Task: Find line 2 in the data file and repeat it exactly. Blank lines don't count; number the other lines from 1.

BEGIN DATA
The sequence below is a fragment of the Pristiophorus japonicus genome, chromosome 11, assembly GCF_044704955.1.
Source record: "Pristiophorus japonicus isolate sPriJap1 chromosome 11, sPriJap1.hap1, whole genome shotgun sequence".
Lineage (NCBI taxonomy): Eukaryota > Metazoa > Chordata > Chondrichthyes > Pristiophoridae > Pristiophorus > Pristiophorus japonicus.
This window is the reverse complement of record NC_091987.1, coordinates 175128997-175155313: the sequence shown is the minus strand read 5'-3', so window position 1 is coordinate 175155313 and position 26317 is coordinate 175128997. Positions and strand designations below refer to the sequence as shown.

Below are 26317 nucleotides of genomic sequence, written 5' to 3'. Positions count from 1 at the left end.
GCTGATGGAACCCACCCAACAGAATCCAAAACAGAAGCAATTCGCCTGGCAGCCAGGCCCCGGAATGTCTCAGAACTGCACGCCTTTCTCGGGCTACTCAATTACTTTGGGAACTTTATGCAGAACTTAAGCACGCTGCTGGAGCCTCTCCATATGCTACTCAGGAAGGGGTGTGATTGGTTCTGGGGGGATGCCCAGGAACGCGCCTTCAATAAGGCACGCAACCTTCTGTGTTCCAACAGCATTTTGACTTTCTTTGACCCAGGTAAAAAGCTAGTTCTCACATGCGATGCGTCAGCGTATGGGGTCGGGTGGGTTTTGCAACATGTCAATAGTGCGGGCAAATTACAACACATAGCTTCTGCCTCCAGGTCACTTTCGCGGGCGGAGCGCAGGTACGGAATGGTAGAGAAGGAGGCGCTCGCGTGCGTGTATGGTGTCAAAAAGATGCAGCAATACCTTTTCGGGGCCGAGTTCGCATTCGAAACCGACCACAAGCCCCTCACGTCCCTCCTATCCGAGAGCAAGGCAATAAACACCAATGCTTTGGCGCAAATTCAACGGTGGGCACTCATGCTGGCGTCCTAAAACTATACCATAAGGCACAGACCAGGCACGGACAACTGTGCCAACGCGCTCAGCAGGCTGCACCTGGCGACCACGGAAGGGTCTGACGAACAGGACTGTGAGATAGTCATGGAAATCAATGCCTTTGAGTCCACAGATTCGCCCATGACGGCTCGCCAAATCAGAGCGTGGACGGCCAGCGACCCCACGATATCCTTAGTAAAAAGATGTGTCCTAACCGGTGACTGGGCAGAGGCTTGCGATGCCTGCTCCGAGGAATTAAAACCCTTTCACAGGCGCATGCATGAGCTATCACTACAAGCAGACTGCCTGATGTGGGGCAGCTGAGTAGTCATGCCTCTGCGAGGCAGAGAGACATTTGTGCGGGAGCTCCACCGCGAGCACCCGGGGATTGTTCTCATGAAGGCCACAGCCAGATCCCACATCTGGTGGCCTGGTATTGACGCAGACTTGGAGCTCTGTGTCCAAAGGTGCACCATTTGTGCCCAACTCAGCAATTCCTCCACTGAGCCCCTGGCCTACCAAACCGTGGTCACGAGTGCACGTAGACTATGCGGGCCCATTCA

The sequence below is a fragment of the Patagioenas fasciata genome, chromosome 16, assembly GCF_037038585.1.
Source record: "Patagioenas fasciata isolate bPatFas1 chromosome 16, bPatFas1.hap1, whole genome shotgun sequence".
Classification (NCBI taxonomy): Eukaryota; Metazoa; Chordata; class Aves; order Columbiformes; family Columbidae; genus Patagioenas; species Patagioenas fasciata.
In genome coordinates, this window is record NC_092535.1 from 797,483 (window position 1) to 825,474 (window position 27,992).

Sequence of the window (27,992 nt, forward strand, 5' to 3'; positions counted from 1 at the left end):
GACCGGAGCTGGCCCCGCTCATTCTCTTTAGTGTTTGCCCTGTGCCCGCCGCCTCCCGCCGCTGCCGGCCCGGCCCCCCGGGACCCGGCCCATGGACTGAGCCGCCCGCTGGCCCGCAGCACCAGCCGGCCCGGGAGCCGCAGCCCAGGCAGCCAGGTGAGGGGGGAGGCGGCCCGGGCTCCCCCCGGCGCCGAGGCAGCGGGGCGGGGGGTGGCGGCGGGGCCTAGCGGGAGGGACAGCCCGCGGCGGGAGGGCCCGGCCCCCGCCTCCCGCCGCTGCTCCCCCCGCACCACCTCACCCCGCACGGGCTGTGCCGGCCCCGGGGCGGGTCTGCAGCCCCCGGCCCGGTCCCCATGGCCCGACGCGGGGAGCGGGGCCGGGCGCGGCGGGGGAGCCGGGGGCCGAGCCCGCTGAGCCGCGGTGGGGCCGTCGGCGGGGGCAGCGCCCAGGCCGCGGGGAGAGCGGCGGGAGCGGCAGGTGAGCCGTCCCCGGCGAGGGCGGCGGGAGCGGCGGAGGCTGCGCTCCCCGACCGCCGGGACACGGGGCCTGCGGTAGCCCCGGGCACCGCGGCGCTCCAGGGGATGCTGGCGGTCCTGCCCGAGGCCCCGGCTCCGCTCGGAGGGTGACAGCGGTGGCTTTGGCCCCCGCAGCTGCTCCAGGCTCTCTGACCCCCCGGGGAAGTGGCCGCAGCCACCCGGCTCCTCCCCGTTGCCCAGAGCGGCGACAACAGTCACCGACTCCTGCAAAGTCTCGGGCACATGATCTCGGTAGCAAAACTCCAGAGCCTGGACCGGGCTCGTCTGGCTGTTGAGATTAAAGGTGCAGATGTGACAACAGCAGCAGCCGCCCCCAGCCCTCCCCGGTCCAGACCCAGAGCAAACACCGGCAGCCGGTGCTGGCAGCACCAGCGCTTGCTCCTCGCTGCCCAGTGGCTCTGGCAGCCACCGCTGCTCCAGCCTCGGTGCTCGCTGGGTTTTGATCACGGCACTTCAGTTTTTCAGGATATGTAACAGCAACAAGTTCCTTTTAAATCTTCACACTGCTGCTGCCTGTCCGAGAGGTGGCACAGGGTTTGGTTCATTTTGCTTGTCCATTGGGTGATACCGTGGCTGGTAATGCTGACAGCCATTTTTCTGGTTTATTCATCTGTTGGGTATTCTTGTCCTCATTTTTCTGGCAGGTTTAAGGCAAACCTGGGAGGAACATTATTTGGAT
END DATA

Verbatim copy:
Source record: "Pristiophorus japonicus isolate sPriJap1 chromosome 11, sPriJap1.hap1, whole genome shotgun sequence".